Oh and Elirentz, JC already answered your question about why Toyota licensed TESLA. It was convenient and cheaper than doing it themselves. Not because Tesla has some magic voodoo.. It is an electric car with an battery. It is not rocket science.

And I would know...
Don't you work for NASA? What would you know about rocket science these days? I think you know all about outsourcing engineering work to convenient and cheaper companies over doing it yourself though.
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Old 08-29-2012, 01:59 PM   #86
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Because limited range and charge times are FUN?

Pure hyperbole. You have no idea why customers buy these cars. Most want a unique toy.
Again, limited range is relative. 200-300 miles is not very "limited", most people do not drive that far every day. My subie does about 350 miles per tank, how often have i ever filled up more than once per day? Only on road trips, which is very rare.

For people that can afford this car, they or their spouses usually have a gasser for those long road trips anyways.

I think it's pretty cool i can just park it in my garage and plug it in at night. Then use it 90% of the year to run all my errands and daily tasks and never have to visit a fuel pump. More convenient to me i think.
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Old 08-29-2012, 02:08 PM   #87
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Also, insideline tested a Model S and got similar performance numbers (no range testing).

Quote:
Test Results:

Acceleration
0-30 (sec): 2.0 (2.0 w/ TC on)
0-45 (sec): 3.0 (3.0 w/ TC on)
0-60 (sec): 4.3 (4.3 w/ TC on)
0-60 with 1-ft Rollout (sec): 4.0 (4.0 w/ TC on)
0-75 (sec): 6.1 (6.1 w/ TC on)
1/4-Mile (sec @ mph): 12.6 @ 108.3 (12.6 @ 108.2 w/ TC on)

Braking
30-0 (ft): 27
60-0 (ft): 108

Handling
Slalom (mph): 66.8 (66.0 w/TC off)
Skid Pad Lateral Acceleration (g): 0.86 (0.86 w/TC on)
Db @ Idle: 35.4
Db @ Full Throttle: 64.2
Db @ 70 mph Cruise: 61.2

Comments:

Acceleration: As you would expect with a ton of instant torque, it gets off the line in a hurry, with no wheelspin whatsoever. Just endless forward thrust. The first and second runs were the quickest, and after that it just got slower and slower despite having plenty of charge. By the sixth and final run it was 0.3 second slower.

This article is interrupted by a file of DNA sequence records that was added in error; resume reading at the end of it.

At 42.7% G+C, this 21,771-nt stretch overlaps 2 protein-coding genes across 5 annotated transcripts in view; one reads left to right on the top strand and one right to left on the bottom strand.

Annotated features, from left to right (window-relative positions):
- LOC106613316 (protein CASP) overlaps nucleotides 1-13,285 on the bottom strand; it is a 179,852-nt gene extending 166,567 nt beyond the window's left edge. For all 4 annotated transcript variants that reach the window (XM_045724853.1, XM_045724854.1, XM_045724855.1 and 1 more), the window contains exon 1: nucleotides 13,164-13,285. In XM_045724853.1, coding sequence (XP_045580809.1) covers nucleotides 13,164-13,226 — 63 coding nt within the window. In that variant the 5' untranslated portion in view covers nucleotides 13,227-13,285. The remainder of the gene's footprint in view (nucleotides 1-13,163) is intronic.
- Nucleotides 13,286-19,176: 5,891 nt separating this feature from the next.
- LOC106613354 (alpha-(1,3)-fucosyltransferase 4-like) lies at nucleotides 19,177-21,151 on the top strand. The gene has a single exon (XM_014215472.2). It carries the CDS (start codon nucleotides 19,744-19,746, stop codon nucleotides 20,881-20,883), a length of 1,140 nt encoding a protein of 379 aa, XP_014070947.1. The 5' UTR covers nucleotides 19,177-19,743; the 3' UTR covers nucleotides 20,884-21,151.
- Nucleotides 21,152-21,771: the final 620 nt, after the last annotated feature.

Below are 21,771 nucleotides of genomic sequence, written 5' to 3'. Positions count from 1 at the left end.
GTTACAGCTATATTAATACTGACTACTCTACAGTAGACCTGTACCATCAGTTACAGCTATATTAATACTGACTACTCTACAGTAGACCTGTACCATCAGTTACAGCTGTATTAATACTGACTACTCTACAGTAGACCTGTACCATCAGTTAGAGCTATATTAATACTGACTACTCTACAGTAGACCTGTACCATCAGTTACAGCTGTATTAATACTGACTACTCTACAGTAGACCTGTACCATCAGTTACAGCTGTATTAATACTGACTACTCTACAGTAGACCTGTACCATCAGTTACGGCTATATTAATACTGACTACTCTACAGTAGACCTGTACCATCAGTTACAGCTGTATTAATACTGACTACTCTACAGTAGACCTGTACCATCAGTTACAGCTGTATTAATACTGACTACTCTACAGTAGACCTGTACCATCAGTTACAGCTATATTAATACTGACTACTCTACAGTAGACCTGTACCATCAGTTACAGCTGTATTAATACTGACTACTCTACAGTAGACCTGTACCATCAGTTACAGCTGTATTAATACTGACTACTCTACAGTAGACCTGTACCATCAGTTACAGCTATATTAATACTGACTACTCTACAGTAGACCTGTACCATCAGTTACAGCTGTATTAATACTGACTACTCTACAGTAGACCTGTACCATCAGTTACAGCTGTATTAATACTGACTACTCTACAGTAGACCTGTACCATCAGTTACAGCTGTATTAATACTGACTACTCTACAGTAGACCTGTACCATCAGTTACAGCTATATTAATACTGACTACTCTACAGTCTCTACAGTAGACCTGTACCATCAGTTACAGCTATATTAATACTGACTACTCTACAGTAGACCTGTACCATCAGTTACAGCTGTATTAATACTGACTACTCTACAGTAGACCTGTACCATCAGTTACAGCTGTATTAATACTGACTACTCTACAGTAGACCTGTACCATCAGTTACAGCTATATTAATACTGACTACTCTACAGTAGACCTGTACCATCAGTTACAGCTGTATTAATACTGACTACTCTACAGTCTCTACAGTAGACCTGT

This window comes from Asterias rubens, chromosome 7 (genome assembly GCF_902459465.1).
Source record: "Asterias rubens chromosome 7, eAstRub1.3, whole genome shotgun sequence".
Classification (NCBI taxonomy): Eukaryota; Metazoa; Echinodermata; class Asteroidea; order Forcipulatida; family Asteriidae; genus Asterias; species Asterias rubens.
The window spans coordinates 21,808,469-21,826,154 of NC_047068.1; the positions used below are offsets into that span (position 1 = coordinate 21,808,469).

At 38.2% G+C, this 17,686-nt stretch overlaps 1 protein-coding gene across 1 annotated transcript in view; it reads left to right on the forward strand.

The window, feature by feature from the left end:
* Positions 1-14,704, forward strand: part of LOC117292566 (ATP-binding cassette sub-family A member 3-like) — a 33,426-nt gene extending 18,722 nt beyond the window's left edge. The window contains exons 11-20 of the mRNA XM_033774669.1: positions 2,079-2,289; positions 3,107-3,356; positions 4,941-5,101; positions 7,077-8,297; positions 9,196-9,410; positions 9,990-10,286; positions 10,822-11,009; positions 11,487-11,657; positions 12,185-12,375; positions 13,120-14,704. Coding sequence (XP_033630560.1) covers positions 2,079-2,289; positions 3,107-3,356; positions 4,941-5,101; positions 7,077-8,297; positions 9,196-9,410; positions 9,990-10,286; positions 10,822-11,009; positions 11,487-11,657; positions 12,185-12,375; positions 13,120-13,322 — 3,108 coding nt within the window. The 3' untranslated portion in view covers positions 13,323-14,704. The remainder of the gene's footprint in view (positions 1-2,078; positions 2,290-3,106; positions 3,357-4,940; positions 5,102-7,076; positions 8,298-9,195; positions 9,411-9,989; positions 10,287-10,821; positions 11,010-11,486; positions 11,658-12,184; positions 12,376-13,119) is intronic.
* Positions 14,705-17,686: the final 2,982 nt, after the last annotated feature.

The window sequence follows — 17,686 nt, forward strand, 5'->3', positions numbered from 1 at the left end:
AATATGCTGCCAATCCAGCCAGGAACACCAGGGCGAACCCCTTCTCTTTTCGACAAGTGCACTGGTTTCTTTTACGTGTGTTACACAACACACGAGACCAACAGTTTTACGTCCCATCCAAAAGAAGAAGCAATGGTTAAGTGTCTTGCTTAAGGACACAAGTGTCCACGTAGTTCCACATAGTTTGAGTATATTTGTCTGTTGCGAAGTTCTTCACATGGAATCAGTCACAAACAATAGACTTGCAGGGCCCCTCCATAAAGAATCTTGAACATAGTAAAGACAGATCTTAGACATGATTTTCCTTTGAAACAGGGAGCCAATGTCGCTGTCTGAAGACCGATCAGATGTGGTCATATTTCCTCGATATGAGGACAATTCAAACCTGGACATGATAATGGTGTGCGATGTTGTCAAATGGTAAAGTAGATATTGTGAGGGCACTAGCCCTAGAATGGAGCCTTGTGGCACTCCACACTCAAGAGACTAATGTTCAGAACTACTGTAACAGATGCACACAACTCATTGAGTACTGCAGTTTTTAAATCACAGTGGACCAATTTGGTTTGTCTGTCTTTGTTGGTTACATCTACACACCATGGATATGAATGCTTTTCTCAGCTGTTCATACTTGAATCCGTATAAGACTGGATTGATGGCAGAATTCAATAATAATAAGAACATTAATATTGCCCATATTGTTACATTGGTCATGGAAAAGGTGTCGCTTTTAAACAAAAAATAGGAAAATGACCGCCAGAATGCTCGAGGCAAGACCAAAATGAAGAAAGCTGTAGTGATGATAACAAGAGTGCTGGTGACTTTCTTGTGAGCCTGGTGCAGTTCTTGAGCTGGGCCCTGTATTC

Braking: Very firm pedal. Feels like a normal car without all the hybrid wonkiness. Just a little bit of extra travel at the very end of the stroke, but rock-solid stability and no fade. First stop was 110 feet. Second stop was shortest at 108 feet and third stop was longest at 112 feet. Very consistent.

Handling: Skid pad: Definitely felt the weight here, and the lack of a free-revving internal-combustion engine means changes in throttle have less effect on the chassis. Still, car felt pretty precise.

Slalom: The stability system cannot be fully defeated, but I was impressed with the intervention point. And it would even allow some decent slalom-exit power-on oversteer before it would slam on the brakes. Preferred the midlevel standard mode over Sport, which seemed like it was fighting me more than helping. A very long and heavy car and was surprised it could go through at almost 67 mph. Seems like a very good suspension tuning compromise.
http://www.insideline.com/porsche/pa...rack-test.html
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Old 08-29-2012, 02:38 PM   #88
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My subie does about 350 miles per tank, how often have i ever filled up more than once per day? Only on road trips, which is very rare.
700 miles is a hell of a long day.

OTOH, I regularly travel up to eastern Washington, which is a good chunk of one tank of gas, and well beyond the range of this new Tesla.
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Old 08-29-2012, 03:12 PM   #89
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I wasn't talking about facilities. Tesla can't even come close to the economy of scale that companies like Toyota and Ford enjoy. Their cost for materials and components are undoubtedly significantly higher than any mainstream OEM. Higher priced cars have higher margins so they are OK when they are playing in that realm. They are far far away from being able to build a lower priced car that's competitively equipped.

I guess it depends on your definition of low-priced when you are talking about the market. I was thinking mid 30s for a well equipped car. Even the OEMs can't get there right now. I think there would definitely be a market for them. Plenty of people can afford two cars who simply chose not to but might for the right EV. If the Tesla roadster was $35k I think they would have sold as many as they could make.